25 Apr, 14 | by BMJ
A lunar landscape, cracked earth, and scorching heat. 4,000 rudimentary tents made from wooden poles and plastic sheeting. And people everywhere, 95% of them women and children, according to camp authorities, and a few men, hoping at least to find safety and security, and perhaps even to make a first step towards a new life. It’s another day at one of the refugee camps where Médecins Sans Frontiéres (MSF) is working in Ethiopia, and “home” to thousands of South Sudanese people fleeing the latest wave of violence in their country. Any day now the rainy season will begin, bringing floods, and creating endless breeding sites for mosquitoes, and with them a new spike in malaria.
Refugees are given insecticide treated bednets, but the shelter conditions are so poor that they’re using the nets as doors to their tents, to provide a modicum of privacy for the 7-10 people living inside.The population is not immunologically naive to malaria: the disease is endemic in the parts of South Sudan where they come from. Still, over one-third of camp residents are children under 5, the group most vulnerable to severe malaria—especially the 7-9% who are severely malnourished. The health of people in the camps is generally poor; many have been walking—sometimes for weeks—fleeing war, with little food or water, and no medical care along the way. Any disease in weakened people will have increased mortality; diarrhea, measles, pneumonia, and of course, malaria, all take a terrible toll.
What can be done beyond just waiting for malaria to sweep in and then treating people who become ill, as MSF and other aid organizations are now doing? We now have tools—from weather monitoring to close surveillance of new cases—to predict the onset of a malaria peak and a large proportion of severe cases, so shouldn’t we be taking more aggressive preventive measures?
One of the newest strategies in malaria control is Seasonal Malaria Chemoprevention (SMC), an effective approach in areas where at least 60% of annual malaria cases occur within four consecutive months or less. The idea is simple: once a month, children from ages 3-59 months are given a three day regimen of the anti-malarials Sulphadoxine/Pyrimethamine (SP) (taken on the first day of each cycle) and Amodiaquine (AQ) (days 1, 2 and 3). This simple regimen provides protection from clinical malaria for about one month, and is repeated for 3-4 months until the seasonal peak is over. We and others have seen more than a two thirds reduction in cases of both uncomplicated and severe malaria in areas where SMC has been implemented.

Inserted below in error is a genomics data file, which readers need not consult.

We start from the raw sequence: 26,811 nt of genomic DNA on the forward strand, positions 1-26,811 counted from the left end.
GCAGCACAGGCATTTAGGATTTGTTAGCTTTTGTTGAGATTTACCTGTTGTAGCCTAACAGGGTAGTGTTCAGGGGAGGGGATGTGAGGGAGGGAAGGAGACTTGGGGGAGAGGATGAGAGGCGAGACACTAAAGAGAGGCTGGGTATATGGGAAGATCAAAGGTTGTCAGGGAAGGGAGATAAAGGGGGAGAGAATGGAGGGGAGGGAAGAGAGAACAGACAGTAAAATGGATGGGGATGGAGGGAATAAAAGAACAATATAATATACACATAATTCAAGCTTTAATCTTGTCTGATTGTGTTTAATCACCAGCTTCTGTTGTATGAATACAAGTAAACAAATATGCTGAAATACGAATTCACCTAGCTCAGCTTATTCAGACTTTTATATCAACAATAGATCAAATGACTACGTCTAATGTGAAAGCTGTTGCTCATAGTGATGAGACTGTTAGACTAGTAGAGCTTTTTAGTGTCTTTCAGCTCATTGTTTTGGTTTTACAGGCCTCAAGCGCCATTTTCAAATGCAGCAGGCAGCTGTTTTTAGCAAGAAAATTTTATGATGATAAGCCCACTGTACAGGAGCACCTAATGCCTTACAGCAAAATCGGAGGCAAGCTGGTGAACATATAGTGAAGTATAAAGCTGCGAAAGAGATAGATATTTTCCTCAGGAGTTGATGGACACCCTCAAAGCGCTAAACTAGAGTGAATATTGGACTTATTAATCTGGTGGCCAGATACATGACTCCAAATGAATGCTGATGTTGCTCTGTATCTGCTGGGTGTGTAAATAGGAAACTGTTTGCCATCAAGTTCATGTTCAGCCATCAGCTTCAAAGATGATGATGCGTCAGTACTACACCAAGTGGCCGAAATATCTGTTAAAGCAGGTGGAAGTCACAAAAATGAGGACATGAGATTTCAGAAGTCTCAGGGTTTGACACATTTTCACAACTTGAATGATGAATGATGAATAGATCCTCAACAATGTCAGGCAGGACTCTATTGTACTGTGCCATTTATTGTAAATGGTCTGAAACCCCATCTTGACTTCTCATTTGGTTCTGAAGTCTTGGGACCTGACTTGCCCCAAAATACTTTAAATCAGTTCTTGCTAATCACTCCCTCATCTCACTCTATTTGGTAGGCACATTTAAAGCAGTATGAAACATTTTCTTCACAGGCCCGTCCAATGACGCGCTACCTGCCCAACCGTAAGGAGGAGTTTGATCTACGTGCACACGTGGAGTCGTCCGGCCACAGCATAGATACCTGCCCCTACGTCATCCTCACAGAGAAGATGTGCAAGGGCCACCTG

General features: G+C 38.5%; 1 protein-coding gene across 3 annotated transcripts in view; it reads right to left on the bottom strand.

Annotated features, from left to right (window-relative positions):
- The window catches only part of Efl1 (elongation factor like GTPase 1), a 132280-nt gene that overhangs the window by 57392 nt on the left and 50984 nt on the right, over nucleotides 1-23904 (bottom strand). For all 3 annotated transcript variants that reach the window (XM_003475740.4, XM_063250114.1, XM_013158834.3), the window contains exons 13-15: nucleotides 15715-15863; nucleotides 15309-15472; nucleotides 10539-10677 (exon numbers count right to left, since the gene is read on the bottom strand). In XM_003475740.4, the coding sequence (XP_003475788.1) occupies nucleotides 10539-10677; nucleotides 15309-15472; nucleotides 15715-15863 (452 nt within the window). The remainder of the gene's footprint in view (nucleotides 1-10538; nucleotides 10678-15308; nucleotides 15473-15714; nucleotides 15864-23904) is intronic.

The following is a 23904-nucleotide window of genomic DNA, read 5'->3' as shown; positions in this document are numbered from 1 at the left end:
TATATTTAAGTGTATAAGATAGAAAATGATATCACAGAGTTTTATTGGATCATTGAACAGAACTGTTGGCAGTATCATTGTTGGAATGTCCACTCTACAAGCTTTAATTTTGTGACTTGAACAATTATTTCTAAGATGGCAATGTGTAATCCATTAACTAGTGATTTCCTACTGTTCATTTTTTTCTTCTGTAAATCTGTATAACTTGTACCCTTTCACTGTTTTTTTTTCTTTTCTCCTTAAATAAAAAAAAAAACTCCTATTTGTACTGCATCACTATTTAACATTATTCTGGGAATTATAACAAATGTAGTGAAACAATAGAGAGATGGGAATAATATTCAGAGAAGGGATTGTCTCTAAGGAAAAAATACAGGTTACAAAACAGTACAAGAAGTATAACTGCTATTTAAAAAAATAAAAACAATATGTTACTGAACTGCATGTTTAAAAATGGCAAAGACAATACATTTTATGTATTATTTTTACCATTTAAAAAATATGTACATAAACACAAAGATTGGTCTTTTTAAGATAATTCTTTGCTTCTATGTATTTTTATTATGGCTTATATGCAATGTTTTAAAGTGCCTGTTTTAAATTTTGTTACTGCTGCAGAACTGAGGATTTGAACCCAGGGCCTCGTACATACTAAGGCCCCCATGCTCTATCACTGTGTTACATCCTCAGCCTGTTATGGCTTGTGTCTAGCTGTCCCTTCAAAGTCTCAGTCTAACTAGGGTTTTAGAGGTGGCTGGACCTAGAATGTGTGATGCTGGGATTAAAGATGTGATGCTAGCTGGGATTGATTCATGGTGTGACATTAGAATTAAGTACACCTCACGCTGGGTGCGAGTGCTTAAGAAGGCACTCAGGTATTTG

When MSF started implementing SMC in 2012 in Mali and Chad, managers of countries like Democratic Republic Congo and Central African Republic immediately started requesting similar interventions. However, both these countries have not only seasonal peaks but also high transmission of malaria year round, a context for which effective SMC like approaches haven’t yet been developed.
The Ethiopian context presents additional challenges to both malaria chemoprevention (MC) and to more traditional preventive approaches. For starters, the choice of preventive drugs is a difficult one. In Ethiopia there is a high level of resistance to SP, while AQ is not registered in-country and some AQ resistance may also be present (since high levels of resistance to chloroquine—as assessed by molecular markers, which are also a proxy for AQ resistance—are documented).
However, SP may nevertheless be useful, since it has shown protective efficacy when used by pregnant women even in areas with high levels of resistance—and could potentially still work in other populations/groups. Mefloquine, another anti-malarial, is protective in infants and pregnant women, although it has side effects that can be difficult to tolerate. Another alternative could be artemisinin combination therapies (ACT); however, artemisinins are now the best drugs for treatment, and without close monitoring of intake during the three day MC regimen, there is a potential risk of developing resistance. So the bottom line is that there is no optimal drug, highlighting the challenges of designing an appropriate chemoprevention strategy for this context—yet leaving the sense that it’s essential to make some trade-offs and devise the best possible strategy with the limited tools at hand.
At the same time, strengthening other preventive approaches is essential. A new distribution of bednets will be needed, accompanied by more communication to improve uptake and proper use. Other mainstays of prevention measures in stable settings are more problematic in emergencies: Housing conditions in refugee camps are not optimal for indoor residual spraying, and impregnated plastic sheeting is not currently being distributed, but could be explored going forward. Other methods of vector control might also be feasible: for example, since the camps will soon be surrounded by flood plains, larviciding may be an option.
In any case, waiting for a high case load, which will include many children needing transfusions yet with only limited blood availability (since voluntary blood donation is not common practice) hardly seems like the best option. MSF is currently working with partners in countries where we provide healthcare to large numbers of refugees or displaced persons, to devise feasible prevention strategies. If successful, these could be part of a package of preventive activities for displaced populations arriving in malaria endemic areas. However, as the rain approaches in Ethiopia, so does malaria, and it may already be too late to implement solutions for the start of the anticipated long malaria season ahead.
Photo 1 credit: Anna Surinyach/MSF.
Photo 2 credit: Aurelie Baumel/MSF.
Both photos show flooding in a South Sudanese refugee camp, where the rainy season has already begun.
Estrella Lasry is a New York based tropical medicine advisor for MSF.